Tough question. The Bible says many things and some of them appear to contradict one another. I'll examine a few quotes from the New King James Version.
Matthew 24:13 says: "But he who endures to the end shall be saved."
First Thessalonians 4:15-17 says: "For this we say to you by the word of the Lord, that we who are alive and remain until the coming of the Lord will by no means precede those who are asleep. For the Lord Himsel will descend from heaven with a shout, with the voice of an archangel, and with the trumpet of God. And the dead in Christ will rise first. Then we who are alive and remain shall be caught up together with them in the clouds to meet the Lord in the air. And thus we shall always be with the Lord."
Revelation 20:4-5 says: "And I saw thrones, and they sat on them, and judgment was committed to them. Then I saw the souls of those who had been beheaded for their witness to Jesus and for the word of God, who had not worshiped the beast or his image, and had not received his mark on their foreheads or on their hands. And they lived and reigned with Christ for a thousand years. But the rest of the dead did not live again until the thousand years were finished. This is the first resurrection."
Since the dead in Christ are not limited to those beheaded for their witness to Jesus, they are not resurrected until the thousand years have finished. Since those who are alive and remain do not rise to meet the Lord "in the air" until the dead in Christ have done so, this seems to imply that some Christians will remain alive on Earth at least until the events of Revelation 20:7. But since the words "clouds" and "air" are used, rather than "heaven", it isn't clear that those who are alive and remain ascend to heaven. In fact, since they rise to meet the Lord "in the air" only after the Lord has descended from heaven with a shout, it seems as though the meeting does not take place in heaven.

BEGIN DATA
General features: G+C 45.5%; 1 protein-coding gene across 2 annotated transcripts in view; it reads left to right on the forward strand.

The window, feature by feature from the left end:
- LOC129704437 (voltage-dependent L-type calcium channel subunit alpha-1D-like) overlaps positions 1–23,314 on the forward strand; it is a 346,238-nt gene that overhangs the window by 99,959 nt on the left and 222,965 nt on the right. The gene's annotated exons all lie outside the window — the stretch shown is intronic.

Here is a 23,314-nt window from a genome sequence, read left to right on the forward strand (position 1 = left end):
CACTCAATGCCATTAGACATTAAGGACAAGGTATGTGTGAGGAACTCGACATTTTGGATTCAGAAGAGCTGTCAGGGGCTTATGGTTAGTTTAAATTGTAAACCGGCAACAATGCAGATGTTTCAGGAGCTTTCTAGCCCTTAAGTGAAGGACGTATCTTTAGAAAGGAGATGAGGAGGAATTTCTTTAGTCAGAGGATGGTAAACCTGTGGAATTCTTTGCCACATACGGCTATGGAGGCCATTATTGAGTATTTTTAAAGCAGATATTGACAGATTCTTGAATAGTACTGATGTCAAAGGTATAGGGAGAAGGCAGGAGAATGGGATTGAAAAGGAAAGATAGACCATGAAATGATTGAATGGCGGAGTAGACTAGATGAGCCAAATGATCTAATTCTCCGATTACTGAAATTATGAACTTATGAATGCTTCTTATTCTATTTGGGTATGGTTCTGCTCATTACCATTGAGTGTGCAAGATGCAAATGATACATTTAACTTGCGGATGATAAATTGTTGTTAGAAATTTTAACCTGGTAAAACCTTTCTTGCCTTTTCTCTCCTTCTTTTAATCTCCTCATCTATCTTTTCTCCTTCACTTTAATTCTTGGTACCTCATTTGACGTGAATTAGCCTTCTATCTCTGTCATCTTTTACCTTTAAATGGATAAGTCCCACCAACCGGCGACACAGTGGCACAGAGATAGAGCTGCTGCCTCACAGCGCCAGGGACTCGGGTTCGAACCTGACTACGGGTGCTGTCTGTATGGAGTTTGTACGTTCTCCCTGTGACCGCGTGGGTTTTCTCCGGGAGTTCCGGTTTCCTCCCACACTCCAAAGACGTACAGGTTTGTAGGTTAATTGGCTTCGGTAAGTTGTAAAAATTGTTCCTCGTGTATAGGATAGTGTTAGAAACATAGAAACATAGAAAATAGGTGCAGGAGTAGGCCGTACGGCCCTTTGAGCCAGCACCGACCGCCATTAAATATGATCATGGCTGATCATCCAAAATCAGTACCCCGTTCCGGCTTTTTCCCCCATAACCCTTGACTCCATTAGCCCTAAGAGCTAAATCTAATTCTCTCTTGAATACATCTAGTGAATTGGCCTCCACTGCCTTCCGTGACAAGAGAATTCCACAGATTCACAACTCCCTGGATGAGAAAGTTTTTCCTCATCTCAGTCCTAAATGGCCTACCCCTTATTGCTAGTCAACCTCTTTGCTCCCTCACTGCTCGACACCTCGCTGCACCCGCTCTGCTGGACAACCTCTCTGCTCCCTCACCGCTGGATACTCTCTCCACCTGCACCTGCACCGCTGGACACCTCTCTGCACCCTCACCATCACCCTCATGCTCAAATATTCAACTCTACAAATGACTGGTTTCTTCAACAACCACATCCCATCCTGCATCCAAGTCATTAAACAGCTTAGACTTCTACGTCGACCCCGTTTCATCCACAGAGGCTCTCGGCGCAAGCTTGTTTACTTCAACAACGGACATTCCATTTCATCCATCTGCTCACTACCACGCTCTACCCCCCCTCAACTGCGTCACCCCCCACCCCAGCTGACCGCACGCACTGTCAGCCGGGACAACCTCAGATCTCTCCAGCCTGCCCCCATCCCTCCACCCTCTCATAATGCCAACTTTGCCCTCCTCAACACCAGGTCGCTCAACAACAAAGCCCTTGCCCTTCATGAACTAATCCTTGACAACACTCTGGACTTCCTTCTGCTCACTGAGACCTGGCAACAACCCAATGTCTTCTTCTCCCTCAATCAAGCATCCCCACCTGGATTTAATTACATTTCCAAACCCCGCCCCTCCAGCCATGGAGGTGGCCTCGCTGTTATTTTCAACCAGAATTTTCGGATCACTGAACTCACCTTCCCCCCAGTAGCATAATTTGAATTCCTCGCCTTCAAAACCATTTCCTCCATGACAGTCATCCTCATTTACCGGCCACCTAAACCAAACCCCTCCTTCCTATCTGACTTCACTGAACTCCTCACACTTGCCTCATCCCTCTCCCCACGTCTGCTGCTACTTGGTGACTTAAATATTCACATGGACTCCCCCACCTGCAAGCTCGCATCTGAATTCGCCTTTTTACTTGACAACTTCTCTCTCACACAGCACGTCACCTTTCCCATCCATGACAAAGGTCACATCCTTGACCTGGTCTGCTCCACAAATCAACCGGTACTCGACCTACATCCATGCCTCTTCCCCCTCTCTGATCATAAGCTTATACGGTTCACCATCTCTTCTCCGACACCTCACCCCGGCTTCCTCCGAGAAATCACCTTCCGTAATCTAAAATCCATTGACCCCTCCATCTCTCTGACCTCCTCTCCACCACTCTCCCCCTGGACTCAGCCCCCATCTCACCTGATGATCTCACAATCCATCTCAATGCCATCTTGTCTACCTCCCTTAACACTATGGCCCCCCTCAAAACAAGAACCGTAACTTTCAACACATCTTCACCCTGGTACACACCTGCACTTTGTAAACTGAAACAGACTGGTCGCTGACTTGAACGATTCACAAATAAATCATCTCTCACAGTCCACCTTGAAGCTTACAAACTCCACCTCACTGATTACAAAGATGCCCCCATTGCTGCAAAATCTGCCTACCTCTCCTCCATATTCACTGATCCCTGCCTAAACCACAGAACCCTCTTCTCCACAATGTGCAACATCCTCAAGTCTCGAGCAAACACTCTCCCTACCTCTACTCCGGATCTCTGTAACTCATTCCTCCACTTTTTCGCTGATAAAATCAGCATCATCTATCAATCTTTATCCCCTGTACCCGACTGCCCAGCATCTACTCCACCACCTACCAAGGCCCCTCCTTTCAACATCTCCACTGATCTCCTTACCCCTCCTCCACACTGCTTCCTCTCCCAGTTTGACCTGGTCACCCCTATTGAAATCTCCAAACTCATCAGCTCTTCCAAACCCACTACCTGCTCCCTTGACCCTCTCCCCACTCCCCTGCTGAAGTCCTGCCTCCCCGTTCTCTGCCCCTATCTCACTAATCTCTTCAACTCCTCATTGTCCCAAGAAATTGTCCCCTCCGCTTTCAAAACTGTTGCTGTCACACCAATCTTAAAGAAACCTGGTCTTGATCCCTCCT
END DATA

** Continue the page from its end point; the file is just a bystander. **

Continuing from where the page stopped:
Immediately following the thousand years, the final battle occurs:
Revelation 20:9 says: "They went up on the breadth of the earth and surrounded the camp of the saints and the beloved city. And fire came down from God out of heaven and devoured them."
So somebody is living on Earth in "the beloved city". It isn't clear what city that is, since the New Jerusalem doesn't descend from heaven until Revelation 21, after the "first heaven and the first earth had passed away" (Revelation 21:1-2).
Revelation 21:3 says: "And I heard a loud voice from heaven saying, “Behold, the tabernacle of God is with men, and He will dwell with them, and they shall be His people. God Himself will be with them and be their God." "
So after the Last Judgment at the end of Revelation 20, Revelation 21 has God living on Earth with his people in the New Jerusalem. Christ is there also:
Revelation 21:22 says: "But I saw no temple in it, for the Lord God Almighty and his Lamb are its temple."
Then, we have the puzzling verses near the end of the final chapter of Revelation:
Revelation 22:14-15 says: " Blessed are those who do His commandments, that they may have the right to the tree of life, and may enter through the gates into the city. But outside are dogs and sorcerers and sexually immoral and murderers and idolaters, and whoever loves and practices a lie."
But apparently by this time the Last Judgment has already occurred and all of God's people live with him in the city of the New Jerusalem. Yet, "outside" are sorcerers, perverts, murderers, idolaters, and lovers of lies: but maybe this is just a way of saying that those won't (and didn't) get in, not that they literally continue to exist outside.
Is all of this consistent with an interpretation in which at least some Christians are "translated" into the New Jerusalem without going to heaven? Hard to say.